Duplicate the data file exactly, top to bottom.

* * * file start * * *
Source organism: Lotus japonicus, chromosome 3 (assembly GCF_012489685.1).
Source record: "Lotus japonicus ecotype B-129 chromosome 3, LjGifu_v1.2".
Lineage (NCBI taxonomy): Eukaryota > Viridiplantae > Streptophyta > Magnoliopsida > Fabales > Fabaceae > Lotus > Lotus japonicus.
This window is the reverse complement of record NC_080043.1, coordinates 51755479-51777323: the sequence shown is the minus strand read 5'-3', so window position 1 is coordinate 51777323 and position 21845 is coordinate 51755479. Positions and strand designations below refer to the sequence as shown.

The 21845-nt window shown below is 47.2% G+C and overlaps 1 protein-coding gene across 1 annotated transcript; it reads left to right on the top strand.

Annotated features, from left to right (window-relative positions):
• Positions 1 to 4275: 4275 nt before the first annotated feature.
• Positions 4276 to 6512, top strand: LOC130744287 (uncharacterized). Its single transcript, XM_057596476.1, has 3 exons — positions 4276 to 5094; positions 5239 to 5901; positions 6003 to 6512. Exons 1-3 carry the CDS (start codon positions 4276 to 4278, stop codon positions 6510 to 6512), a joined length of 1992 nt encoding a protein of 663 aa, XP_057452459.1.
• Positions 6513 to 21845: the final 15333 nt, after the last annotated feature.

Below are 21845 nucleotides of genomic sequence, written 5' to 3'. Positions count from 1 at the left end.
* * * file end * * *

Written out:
Source organism: Lotus japonicus, chromosome 3 (assembly GCF_012489685.1).
Source record: "Lotus japonicus ecotype B-129 chromosome 3, LjGifu_v1.2".
Lineage (NCBI taxonomy): Eukaryota > Viridiplantae > Streptophyta > Magnoliopsida > Fabales > Fabaceae > Lotus > Lotus japonicus.
This window is the reverse complement of record NC_080043.1, coordinates 51755479-51777323: the sequence shown is the minus strand read 5'-3', so window position 1 is coordinate 51777323 and position 21845 is coordinate 51755479. Positions and strand designations below refer to the sequence as shown.

The 21845-nt window shown below is 47.2% G+C and overlaps 1 protein-coding gene across 1 annotated transcript; it reads left to right on the top strand.

Annotated features, from left to right (window-relative positions):
• Positions 1 to 4275: 4275 nt before the first annotated feature.
• Positions 4276 to 6512, top strand: LOC130744287 (uncharacterized). Its single transcript, XM_057596476.1, has 3 exons — positions 4276 to 5094; positions 5239 to 5901; positions 6003 to 6512. Exons 1-3 carry the CDS (start codon positions 4276 to 4278, stop codon positions 6510 to 6512), a joined length of 1992 nt encoding a protein of 663 aa, XP_057452459.1.
• Positions 6513 to 21845: the final 15333 nt, after the last annotated feature.

Below are 21845 nucleotides of genomic sequence, written 5' to 3'. Positions count from 1 at the left end.